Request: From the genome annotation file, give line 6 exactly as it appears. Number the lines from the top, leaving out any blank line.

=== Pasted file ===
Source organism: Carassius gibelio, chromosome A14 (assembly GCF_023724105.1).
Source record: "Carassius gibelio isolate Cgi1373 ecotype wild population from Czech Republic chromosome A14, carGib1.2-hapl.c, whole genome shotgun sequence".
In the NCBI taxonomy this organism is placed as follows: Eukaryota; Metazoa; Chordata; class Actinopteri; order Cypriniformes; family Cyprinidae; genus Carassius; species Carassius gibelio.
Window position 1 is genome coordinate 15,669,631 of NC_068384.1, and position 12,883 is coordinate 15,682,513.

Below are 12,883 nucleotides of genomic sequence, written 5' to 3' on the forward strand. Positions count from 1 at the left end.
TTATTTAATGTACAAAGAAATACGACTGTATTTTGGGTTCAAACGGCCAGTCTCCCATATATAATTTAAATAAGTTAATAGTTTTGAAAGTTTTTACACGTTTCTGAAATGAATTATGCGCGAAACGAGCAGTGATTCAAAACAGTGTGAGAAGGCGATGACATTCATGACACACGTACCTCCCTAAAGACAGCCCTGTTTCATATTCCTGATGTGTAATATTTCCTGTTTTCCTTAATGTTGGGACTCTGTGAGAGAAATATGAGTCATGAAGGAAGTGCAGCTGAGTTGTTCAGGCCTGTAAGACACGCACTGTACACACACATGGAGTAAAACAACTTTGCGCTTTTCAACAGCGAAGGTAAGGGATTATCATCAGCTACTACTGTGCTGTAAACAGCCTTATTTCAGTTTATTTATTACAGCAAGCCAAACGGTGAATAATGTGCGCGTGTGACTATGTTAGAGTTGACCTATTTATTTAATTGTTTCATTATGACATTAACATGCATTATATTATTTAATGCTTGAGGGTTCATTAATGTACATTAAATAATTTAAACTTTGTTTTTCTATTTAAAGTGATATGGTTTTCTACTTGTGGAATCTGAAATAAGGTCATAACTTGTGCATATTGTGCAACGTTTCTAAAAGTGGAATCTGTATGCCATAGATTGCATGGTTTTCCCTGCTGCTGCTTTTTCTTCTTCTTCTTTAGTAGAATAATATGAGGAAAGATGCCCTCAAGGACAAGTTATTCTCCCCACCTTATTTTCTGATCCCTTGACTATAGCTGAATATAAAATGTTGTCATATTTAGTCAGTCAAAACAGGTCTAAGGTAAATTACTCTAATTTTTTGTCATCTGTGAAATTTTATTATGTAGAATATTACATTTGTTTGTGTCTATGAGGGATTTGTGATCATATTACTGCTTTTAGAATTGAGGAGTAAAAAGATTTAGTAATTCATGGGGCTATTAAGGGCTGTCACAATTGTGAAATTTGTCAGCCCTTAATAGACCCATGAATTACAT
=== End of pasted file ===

TTATTTAATGTACAAAGAAATACGACTGTATTTTGGGTTCAAACGGCCAGTCTCCCATATATAATTTAAATAAGTTAATAGTTTTGAAAGTTTTTACACGTTTCTGAAATGAATTATGCGCGAAACGAGCAGTGATTCAAAACAGTGTGAGAAGGCGATGACATTCATGACACACGTACCTCCCTAAAGACAGCCCTGTTTCATATTCCTGATGTGTAATATTTCCTGTTTTCCTTAATGTTGGGACTCTGTGAGAGAAATATGAGTCATGAAGGAAGTGCAGCTGAGTTGTTCAGGCCTGTAAGACACGCACTGTACACACACATGGAGTAAAACAACTTTGCGCTTTTCAACAGCGAAGGTAAGGGATTATCATCAGCTACTACTGTGCTGTAAACAGCCTTATTTCAGTTTATTTATTACAGCAAGCCAAACGGTGAATAATGTGCGCGTGTGACTATGTTAGAGTTGACCTATTTATTTAATTGTTTCATTATGACATTAACATGCATTATATTATTTAATGCTTGAGGGTTCATTAATGTACATTAAATAATTTAAACTTTGTTTTTCTATTTAAAGTGATATGGTTTTCTACTTGTGGAATCTGAAATAAGGTCATAACTTGTGCATATTGTGCAACGTTTCTAAAAGTGGAATCTGTATGCCATAGATTGCATGGTTTTCCCTGCTGCTGCTTTTTCTTCTTCTTCTTTAGTAGAATAATATGAGGAAAGATGCCCTCAAGGACAAGTTATTCTCCCCACCTTATTTTCTGATCCCTTGACTATAGCTGAATATAAAATGTTGTCATATTTAGTCAGTCAAAACAGGTCTAAGGTAAATTACTCTAATTTTTTGTCATCTGTGAAATTTTATTATGTAGAATATTACATTTGTTTGTGTCTATGAGGGATTTGTGATCATATTACTGCTTTTAGAATTGAGGAGTAAAAAGATTTAGTAATTCATGGGGCTATTAAGGGCTGTCACAATTGTGAAATTTGTCAGCCCTTAATAGACCCATGAATTACAT